General InformationNew time and day of the week for our meetings The good news is that whenever we can safely resume our in-person club meetings they’ll continue to be held at the Arnprior Curling Club. We’ve secured our traditional meeting space at the club and we’ll see you there once we are sure of a safe return. However, based on the latest public health announcements, it won’t be for a while longer and until further notice, we’ll continue our meetings virtually via Zoom and limit them to club members. The curling club had asked us to change our booking to Wednesdays so we have been securing speakers for upcoming meetings based on that requirement. Also, given how late our recent meetings have been running, we agree, as members have suggested, that we should start our meetings earlier. So, beginning with our September meeting, club meetings will begin at 7:00 p.m. One more change for September only. While club meetings will be the first Wednesday of each month, our September 2021 club meeting will be held on September 8, the second Wednesday of the month. Field trips will resume as COVID restrictions ease up.
Wed01Dec20217:00 pmZoom Meeting
Trees of Eastern Ontario
Who you gonna call? If it’s about Ontario trees, Owen Clarkin!
Who can forget those four words from the popular Ghostbusters theme in the 1980s!
They came to mind as I followed up on a query the club received last month about the “Royal” Oak at the Galilee Retreat Centre in Arnprior. The writer asked if Arnprior’s “Royal” Oak was an English Oak, as the name Royal Oak sometimes applied to English Oaks, which were among the earliest trees to be introduced from Europe to North America.
Who could I call upon to provide the answer? Naturalist Owen Clarkin, of course — our go-to expert on trees and shrubs in Ontario and the speaker for our December 1 club meeting!
Clarkin is the Vice-President and Chair of the Ottawa Field Naturalists' Club's Conservation Committee. With a PhD in Physical Chemistry, he works in the healthcare industry during the week and spends his weekends with trees — his wording!
All trees are worth knowing, he says.
Supporting that belief, he describes how he takes and posts "numerous photos of trees and shrubs sporadically to the citizen science database iNaturalist, where his philosophy is to upload what he noted on a particular hike, with a goal to be comprehensive regarding trees/shrub species encountered on a trip, plus any other life forms that caught his interest." Most recently, that equates to large chunks of close to a hundred entries each day! At the time of writing, Clarkin had 37,043 observations of 2,024 species.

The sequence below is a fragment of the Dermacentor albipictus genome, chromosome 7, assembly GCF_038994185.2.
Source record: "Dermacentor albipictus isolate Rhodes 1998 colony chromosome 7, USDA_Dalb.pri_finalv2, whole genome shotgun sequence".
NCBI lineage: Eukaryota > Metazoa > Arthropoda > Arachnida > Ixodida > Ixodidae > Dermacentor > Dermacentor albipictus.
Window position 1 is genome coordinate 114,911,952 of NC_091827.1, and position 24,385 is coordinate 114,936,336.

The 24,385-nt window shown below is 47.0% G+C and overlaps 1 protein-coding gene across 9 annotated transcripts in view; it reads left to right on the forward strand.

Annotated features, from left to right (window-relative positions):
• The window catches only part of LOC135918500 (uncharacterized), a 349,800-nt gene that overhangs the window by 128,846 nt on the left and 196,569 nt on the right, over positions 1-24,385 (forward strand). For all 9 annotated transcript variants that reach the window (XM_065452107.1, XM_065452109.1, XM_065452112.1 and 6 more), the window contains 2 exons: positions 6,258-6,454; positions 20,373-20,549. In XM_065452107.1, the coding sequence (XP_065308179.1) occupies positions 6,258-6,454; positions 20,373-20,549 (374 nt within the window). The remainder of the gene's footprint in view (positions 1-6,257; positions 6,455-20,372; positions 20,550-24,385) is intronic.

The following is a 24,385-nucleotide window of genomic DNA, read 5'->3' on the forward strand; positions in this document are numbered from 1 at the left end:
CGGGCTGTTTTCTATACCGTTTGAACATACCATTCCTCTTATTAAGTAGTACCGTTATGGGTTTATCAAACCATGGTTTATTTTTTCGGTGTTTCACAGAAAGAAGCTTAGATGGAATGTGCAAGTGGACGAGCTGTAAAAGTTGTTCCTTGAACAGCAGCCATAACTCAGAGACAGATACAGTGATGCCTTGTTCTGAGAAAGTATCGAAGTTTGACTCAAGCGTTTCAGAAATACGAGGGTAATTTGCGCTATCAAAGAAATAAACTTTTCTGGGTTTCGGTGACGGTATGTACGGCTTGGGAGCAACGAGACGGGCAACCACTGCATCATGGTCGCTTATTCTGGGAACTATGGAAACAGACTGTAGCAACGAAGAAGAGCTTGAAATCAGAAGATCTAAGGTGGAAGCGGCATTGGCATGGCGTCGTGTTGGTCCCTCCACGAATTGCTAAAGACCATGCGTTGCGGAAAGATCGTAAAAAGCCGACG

His strong interest in and focus on trees and other aspects of nature developed in his childhood but his research interest in trees and shrubs developed more seriously as gaps in conventional wisdom regarding trees in Ontario became apparent.
His primary interests are documenting uncommon trees and shrubs where they occur in the wild and thinking about associated habitat requirements and conservation implications, observations especially relevant in our changing environment. National Resources Canada projects the rate of climate change in Canada will be 10 to 100 times faster than the ability of trees to migrate, resulting in impacts on forest health and productivity.
Join club members on December 1 for an informative and timely topic. And with our 2022 Great Naturalist Quiz on the horizon, you might pick up some identification clues. No guarantee!
Back to the query! The tree in question turned out to be a Bur Oak. The sapling “Royal” Oak, a heritage tree recognized under Tree Ontario’s Heritage Tree Program, was planted in 1860 by the 19-year-old Prince of Wales, eldest son of Queen Victoria, who later became Edward VII, on his tour to New York and Canada. Sadly, arborists recently determined that the tree represented a significant risk to those using the Galilee Centre property and building. and began cutting down the 161-year old oak on November 25.
Arnprior has another tree with a "claim-to-fame": in May of 2015, the National Capital Commission declared the Gilles Grove pine the tallest tree in Ontario. Measuring 47 metres (147 feet) high and more than 100 centimetres in breadth, this magnificent giant stands taller than a 13-story building.